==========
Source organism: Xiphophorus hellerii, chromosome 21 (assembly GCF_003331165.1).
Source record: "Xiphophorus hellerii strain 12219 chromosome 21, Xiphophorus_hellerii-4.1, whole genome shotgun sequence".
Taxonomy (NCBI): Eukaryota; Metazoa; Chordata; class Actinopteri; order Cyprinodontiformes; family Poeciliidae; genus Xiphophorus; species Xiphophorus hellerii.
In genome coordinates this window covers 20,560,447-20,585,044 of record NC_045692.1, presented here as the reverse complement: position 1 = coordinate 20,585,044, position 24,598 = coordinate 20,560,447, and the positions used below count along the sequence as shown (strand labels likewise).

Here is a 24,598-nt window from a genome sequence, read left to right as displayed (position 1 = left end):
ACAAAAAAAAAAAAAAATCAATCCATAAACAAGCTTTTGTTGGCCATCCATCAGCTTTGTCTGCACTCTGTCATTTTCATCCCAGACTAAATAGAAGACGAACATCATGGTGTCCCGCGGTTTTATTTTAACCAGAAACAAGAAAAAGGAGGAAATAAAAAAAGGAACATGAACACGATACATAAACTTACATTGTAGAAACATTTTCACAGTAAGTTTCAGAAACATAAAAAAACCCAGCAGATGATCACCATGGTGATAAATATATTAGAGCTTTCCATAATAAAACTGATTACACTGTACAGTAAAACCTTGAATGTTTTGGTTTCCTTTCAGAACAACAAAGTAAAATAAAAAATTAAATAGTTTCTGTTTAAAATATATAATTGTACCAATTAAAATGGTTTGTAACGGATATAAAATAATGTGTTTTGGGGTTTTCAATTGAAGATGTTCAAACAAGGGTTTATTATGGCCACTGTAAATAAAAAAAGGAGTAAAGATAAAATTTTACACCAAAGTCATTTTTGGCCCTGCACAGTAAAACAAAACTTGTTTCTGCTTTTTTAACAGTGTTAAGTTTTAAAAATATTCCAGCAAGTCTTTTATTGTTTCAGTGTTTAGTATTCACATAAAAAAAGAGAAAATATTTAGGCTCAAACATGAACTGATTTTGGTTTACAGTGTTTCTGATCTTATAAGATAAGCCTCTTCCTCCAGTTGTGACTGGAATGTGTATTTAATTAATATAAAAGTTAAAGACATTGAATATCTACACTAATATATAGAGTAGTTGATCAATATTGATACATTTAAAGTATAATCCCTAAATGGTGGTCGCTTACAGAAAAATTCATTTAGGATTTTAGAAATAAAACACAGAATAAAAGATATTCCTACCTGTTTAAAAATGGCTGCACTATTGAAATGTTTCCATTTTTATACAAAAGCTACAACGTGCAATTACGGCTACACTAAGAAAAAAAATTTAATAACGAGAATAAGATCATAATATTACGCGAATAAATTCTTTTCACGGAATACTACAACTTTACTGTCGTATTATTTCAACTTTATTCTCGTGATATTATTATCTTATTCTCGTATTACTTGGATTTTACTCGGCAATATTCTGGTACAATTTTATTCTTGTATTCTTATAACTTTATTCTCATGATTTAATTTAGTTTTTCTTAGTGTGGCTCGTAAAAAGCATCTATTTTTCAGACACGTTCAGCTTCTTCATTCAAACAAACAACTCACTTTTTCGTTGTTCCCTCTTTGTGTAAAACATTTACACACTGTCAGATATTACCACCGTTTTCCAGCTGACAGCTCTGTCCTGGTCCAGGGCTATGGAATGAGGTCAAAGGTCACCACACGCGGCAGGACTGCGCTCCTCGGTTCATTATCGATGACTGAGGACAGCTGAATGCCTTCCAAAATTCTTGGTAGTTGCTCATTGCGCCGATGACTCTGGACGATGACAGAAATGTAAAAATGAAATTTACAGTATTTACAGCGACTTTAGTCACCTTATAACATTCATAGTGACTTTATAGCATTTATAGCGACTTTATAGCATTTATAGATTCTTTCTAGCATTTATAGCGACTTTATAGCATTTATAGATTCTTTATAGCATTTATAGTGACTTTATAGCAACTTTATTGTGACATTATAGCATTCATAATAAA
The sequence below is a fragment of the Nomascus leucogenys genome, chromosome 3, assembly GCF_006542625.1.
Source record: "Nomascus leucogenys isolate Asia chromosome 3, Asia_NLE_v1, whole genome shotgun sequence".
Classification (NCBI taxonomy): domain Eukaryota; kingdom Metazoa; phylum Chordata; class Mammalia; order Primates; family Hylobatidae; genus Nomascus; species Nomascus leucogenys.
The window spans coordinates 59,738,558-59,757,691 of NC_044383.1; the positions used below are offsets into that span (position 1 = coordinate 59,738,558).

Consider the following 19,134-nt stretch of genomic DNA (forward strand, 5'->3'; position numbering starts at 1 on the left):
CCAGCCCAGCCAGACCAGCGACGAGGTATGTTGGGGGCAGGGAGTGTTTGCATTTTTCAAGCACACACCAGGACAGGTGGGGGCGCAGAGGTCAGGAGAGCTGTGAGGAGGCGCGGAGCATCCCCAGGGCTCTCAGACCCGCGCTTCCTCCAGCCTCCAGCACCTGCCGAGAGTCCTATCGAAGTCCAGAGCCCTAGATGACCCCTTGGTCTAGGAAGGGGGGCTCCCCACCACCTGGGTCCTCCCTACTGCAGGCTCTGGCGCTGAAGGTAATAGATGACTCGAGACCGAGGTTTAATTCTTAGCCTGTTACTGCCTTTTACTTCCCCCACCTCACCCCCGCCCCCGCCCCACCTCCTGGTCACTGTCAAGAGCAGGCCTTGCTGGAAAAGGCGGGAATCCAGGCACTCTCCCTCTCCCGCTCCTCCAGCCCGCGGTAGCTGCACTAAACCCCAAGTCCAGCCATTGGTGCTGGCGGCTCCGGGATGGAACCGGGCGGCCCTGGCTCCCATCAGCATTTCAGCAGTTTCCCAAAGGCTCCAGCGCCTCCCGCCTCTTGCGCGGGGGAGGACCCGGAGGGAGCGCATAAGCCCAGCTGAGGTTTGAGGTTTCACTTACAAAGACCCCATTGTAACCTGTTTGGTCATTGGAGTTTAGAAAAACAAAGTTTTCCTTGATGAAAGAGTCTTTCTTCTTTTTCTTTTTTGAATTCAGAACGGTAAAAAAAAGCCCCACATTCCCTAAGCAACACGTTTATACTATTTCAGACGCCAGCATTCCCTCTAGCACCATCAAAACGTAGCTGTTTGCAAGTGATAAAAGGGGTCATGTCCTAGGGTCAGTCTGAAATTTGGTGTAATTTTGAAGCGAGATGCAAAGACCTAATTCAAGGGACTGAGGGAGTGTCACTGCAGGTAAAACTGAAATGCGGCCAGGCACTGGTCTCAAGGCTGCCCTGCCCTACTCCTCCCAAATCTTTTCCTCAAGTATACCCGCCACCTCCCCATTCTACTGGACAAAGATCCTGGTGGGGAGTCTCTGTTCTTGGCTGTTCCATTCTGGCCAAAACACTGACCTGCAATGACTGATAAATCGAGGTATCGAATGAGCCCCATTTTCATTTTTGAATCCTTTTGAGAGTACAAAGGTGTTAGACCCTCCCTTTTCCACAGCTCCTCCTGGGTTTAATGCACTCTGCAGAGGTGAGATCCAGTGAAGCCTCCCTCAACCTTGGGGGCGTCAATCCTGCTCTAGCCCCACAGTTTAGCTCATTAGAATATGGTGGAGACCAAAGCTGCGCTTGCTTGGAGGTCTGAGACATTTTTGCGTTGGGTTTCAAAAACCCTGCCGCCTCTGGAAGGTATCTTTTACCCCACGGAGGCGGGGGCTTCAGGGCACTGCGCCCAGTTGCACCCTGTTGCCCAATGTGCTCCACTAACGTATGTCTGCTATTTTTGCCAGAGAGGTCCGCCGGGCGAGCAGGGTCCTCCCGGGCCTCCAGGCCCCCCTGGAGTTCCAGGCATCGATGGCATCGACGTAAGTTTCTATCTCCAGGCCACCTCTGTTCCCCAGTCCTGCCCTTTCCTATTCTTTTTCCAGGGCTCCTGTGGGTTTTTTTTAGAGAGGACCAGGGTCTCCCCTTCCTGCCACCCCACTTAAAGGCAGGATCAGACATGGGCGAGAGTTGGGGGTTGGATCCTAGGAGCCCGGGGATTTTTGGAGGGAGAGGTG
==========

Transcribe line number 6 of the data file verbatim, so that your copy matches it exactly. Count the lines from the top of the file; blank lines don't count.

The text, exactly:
ACAAAAAAAAAAAAAAATCAATCCATAAACAAGCTTTTGTTGGCCATCCATCAGCTTTGTCTGCACTCTGTCATTTTCATCCCAGACTAAATAGAAGACGAACATCATGGTGTCCCGCGGTTTTATTTTAACCAGAAACAAGAAAAAGGAGGAAATAAAAAAAGGAACATGAACACGATACATAAACTTACATTGTAGAAACATTTTCACAGTAAGTTTCAGAAACATAAAAAAACCCAGCAGATGATCACCATGGTGATAAATATATTAGAGCTTTCCATAATAAAACTGATTACACTGTACAGTAAAACCTTGAATGTTTTGGTTTCCTTTCAGAACAACAAAGTAAAATAAAAAATTAAATAGTTTCTGTTTAAAATATATAATTGTACCAATTAAAATGGTTTGTAACGGATATAAAATAATGTGTTTTGGGGTTTTCAATTGAAGATGTTCAAACAAGGGTTTATTATGGCCACTGTAAATAAAAAAAGGAGTAAAGATAAAATTTTACACCAAAGTCATTTTTGGCCCTGCACAGTAAAACAAAACTTGTTTCTGCTTTTTTAACAGTGTTAAGTTTTAAAAATATTCCAGCAAGTCTTTTATTGTTTCAGTGTTTAGTATTCACATAAAAAAAGAGAAAATATTTAGGCTCAAACATGAACTGATTTTGGTTTACAGTGTTTCTGATCTTATAAGATAAGCCTCTTCCTCCAGTTGTGACTGGAATGTGTATTTAATTAATATAAAAGTTAAAGACATTGAATATCTACACTAATATATAGAGTAGTTGATCAATATTGATACATTTAAAGTATAATCCCTAAATGGTGGTCGCTTACAGAAAAATTCATTTAGGATTTTAGAAATAAAACACAGAATAAAAGATATTCCTACCTGTTTAAAAATGGCTGCACTATTGAAATGTTTCCATTTTTATACAAAAGCTACAACGTGCAATTACGGCTACACTAAGAAAAAAAATTTAATAACGAGAATAAGATCATAATATTACGCGAATAAATTCTTTTCACGGAATACTACAACTTTACTGTCGTATTATTTCAACTTTATTCTCGTGATATTATTATCTTATTCTCGTATTACTTGGATTTTACTCGGCAATATTCTGGTACAATTTTATTCTTGTATTCTTATAACTTTATTCTCATGATTTAATTTAGTTTTTCTTAGTGTGGCTCGTAAAAAGCATCTATTTTTCAGACACGTTCAGCTTCTTCATTCAAACAAACAACTCACTTTTTCGTTGTTCCCTCTTTGTGTAAAACATTTACACACTGTCAGATATTACCACCGTTTTCCAGCTGACAGCTCTGTCCTGGTCCAGGGCTATGGAATGAGGTCAAAGGTCACCACACGCGGCAGGACTGCGCTCCTCGGTTCATTATCGATGACTGAGGACAGCTGAATGCCTTCCAAAATTCTTGGTAGTTGCTCATTGCGCCGATGACTCTGGACGATGACAGAAATGTAAAAATGAAATTTACAGTATTTACAGCGACTTTAGTCACCTTATAACATTCATAGTGACTTTATAGCATTTATAGCGACTTTATAGCATTTATAGATTCTTTCTAGCATTTATAGCGACTTTATAGCATTTATAGATTCTTTATAGCATTTATAGTGACTTTATAGCAACTTTATTGTGACATTATAGCATTCATAATAAA